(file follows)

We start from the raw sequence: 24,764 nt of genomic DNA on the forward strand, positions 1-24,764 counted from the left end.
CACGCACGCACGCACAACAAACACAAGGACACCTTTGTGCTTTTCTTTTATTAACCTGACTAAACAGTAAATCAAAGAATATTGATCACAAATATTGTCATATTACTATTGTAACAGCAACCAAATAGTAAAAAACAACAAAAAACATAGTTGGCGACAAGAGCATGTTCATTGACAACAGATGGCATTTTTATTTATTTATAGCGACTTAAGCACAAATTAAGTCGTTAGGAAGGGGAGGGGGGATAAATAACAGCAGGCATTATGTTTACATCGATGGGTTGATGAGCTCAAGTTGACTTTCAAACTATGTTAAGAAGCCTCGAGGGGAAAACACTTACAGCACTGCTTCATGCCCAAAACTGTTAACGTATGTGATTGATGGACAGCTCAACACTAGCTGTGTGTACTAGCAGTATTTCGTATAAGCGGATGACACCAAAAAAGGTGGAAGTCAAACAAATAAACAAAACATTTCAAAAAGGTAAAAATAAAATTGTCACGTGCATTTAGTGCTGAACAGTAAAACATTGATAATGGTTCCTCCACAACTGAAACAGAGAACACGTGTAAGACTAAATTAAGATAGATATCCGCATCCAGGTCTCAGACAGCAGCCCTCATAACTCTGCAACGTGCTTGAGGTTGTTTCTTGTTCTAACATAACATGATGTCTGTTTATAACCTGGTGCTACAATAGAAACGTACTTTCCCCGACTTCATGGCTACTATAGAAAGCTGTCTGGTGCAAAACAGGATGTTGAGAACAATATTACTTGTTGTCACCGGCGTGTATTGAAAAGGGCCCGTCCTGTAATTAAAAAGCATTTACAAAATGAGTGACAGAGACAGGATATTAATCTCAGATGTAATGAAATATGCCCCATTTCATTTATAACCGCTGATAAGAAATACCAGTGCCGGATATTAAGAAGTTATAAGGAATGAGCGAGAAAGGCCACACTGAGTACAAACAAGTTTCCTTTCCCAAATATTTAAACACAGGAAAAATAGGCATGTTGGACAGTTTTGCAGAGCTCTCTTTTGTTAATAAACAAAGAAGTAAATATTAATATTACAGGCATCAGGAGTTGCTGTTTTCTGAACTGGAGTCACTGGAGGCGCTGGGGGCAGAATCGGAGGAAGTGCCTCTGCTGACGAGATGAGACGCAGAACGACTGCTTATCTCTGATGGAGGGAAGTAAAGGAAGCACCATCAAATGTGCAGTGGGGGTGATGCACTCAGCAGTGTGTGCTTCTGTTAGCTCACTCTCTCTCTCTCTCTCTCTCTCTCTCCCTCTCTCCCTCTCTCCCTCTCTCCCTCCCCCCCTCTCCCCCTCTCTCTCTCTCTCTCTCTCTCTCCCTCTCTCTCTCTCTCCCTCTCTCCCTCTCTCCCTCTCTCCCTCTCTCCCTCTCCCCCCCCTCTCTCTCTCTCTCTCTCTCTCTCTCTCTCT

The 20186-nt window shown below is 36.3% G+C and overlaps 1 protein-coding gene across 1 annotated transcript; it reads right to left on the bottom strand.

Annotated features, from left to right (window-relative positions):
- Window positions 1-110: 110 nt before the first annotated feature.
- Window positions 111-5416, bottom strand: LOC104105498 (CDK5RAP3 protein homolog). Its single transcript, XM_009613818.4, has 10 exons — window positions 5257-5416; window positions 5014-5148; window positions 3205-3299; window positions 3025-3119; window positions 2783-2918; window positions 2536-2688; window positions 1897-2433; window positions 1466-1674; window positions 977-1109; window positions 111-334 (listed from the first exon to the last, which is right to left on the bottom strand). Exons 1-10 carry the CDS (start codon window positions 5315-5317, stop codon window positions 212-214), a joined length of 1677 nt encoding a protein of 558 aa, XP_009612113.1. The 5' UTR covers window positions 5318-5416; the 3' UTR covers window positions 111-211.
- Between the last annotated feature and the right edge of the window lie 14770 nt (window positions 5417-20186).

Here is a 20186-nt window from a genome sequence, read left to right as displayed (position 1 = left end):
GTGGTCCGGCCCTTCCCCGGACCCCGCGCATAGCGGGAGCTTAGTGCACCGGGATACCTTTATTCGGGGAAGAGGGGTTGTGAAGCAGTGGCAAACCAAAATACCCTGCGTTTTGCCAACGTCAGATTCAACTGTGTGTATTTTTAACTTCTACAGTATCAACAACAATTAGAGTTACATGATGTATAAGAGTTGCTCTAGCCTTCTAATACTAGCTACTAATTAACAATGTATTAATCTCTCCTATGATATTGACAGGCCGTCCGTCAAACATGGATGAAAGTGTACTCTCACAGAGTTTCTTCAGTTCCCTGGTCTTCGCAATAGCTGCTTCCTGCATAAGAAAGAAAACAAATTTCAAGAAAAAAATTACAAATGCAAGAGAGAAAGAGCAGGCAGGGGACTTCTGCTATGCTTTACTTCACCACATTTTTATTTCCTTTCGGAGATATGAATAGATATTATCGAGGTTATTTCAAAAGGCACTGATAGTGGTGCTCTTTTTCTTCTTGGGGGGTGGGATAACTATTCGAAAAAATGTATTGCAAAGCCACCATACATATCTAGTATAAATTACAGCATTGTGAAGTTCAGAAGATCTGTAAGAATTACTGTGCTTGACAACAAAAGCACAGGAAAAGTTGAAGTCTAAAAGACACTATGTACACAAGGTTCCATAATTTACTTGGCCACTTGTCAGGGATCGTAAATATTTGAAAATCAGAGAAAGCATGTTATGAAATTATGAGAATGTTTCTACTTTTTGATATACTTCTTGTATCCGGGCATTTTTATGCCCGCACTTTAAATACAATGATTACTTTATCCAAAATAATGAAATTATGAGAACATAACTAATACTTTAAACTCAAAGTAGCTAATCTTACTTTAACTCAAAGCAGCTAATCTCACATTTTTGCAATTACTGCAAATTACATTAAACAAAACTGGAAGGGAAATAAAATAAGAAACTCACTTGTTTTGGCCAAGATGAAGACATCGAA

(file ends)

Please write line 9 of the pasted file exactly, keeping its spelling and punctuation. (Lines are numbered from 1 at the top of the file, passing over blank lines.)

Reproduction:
GTGGTCCGGCCCTTCCCCGGACCCCGCGCATAGCGGGAGCTTAGTGCACCGGGATACCTTTATTCGGGGAAGAGGGGTTGTGAAGCAGTGGCAAACCAAAATACCCTGCGTTTTGCCAACGTCAGATTCAACTGTGTGTATTTTTAACTTCTACAGTATCAACAACAATTAGAGTTACATGATGTATAAGAGTTGCTCTAGCCTTCTAATACTAGCTACTAATTAACAATGTATTAATCTCTCCTATGATATTGACAGGCCGTCCGTCAAACATGGATGAAAGTGTACTCTCACAGAGTTTCTTCAGTTCCCTGGTCTTCGCAATAGCTGCTTCCTGCATAAGAAAGAAAACAAATTTCAAGAAAAAAATTACAAATGCAAGAGAGAAAGAGCAGGCAGGGGACTTCTGCTATGCTTTACTTCACCACATTTTTATTTCCTTTCGGAGATATGAATAGATATTATCGAGGTTATTTCAAAAGGCACTGATAGTGGTGCTCTTTTTCTTCTTGGGGGGTGGGATAACTATTCGAAAAAATGTATTGCAAAGCCACCATACATATCTAGTATAAATTACAGCATTGTGAAGTTCAGAAGATCTGTAAGAATTACTGTGCTTGACAACAAAAGCACAGGAAAAGTTGAAGTCTAAAAGACACTATGTACACAAGGTTCCATAATTTACTTGGCCACTTGTCAGGGATCGTAAATATTTGAAAATCAGAGAAAGCATGTTATGAAATTATGAGAATGTTTCTACTTTTTGATATACTTCTTGTATCCGGGCATTTTTATGCCCGCACTTTAAATACAATGATTACTTTATCCAAAATAATGAAATTATGAGAACATAACTAATACTTTAAACTCAAAGTAGCTAATCTTACTTTAACTCAAAGCAGCTAATCTCACATTTTTGCAATTACTGCAAATTACATTAAACAAAACTGGAAGGGAAATAAAATAAGAAACTCACTTGTTTTGGCCAAGATGAAGACATCGAA